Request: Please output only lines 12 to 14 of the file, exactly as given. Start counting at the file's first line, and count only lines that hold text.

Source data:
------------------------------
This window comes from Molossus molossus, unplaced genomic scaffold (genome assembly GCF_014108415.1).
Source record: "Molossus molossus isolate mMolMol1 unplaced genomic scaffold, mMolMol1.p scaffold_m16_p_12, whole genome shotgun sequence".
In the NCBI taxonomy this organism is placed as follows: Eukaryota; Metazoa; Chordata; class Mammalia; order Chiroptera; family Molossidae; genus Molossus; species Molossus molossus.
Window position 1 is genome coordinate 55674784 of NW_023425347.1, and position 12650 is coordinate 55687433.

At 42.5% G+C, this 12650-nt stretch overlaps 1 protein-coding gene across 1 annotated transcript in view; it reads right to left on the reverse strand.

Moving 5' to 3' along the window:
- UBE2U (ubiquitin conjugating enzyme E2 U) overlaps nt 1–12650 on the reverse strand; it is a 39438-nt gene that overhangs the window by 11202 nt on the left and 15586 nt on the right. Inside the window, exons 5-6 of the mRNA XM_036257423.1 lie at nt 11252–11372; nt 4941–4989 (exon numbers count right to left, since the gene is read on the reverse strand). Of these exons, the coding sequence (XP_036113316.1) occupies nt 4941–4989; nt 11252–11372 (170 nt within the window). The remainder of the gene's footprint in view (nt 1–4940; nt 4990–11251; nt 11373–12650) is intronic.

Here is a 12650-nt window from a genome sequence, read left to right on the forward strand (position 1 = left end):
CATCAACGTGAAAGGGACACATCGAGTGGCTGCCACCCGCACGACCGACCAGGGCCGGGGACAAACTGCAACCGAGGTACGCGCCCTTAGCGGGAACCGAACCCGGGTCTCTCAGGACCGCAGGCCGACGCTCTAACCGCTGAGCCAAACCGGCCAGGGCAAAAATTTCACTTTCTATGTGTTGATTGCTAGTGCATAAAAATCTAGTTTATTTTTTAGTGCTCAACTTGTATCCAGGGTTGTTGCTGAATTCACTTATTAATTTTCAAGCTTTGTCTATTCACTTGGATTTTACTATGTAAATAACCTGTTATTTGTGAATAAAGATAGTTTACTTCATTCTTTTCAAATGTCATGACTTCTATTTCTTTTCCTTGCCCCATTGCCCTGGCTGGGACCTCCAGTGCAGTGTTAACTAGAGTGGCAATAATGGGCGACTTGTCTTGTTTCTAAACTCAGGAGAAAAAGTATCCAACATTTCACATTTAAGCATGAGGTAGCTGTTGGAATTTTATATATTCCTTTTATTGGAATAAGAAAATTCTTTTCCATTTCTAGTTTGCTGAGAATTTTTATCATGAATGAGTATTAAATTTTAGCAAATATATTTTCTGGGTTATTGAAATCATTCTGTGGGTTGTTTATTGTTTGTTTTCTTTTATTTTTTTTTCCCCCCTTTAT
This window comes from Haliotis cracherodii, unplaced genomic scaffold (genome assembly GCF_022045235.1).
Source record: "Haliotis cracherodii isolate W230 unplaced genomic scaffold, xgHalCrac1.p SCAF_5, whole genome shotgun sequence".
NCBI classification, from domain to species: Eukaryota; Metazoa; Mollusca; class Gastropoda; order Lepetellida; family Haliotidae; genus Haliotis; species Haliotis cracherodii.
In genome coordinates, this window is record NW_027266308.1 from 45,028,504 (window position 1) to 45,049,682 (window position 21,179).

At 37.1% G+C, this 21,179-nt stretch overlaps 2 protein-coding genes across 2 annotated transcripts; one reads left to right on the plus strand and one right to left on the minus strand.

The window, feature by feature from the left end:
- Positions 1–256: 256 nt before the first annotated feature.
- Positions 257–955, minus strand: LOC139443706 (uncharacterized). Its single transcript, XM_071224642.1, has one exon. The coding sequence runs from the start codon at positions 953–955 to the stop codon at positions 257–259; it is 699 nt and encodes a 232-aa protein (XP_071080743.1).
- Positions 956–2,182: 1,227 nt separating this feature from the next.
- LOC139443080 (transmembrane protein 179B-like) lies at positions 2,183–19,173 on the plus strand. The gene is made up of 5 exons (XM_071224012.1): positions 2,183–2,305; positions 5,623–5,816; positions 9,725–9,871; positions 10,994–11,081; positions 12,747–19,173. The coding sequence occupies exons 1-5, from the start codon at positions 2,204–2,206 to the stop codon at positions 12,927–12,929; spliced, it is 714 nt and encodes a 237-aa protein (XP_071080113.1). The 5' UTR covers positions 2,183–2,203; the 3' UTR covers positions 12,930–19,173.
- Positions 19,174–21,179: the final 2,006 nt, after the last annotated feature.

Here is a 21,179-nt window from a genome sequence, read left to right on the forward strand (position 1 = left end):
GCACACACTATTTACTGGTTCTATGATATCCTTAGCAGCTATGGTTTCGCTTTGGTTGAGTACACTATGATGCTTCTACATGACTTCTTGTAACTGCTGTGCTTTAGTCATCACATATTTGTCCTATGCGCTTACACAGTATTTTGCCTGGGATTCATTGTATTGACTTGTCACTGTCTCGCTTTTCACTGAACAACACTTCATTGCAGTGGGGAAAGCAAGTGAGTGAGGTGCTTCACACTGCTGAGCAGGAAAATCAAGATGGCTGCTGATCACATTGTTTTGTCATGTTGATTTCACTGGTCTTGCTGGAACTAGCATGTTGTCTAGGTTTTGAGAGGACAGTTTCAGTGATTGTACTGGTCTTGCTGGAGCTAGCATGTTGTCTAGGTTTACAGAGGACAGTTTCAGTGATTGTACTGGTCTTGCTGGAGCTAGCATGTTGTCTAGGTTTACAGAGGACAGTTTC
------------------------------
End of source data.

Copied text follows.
NCBI classification, from domain to species: Eukaryota; Metazoa; Mollusca; class Gastropoda; order Lepetellida; family Haliotidae; genus Haliotis; species Haliotis cracherodii.
In genome coordinates, this window is record NW_027266308.1 from 45,028,504 (window position 1) to 45,049,682 (window position 21,179).

At 37.1% G+C, this 21,179-nt stretch overlaps 2 protein-coding genes across 2 annotated transcripts; one reads left to right on the plus strand and one right to left on the minus strand.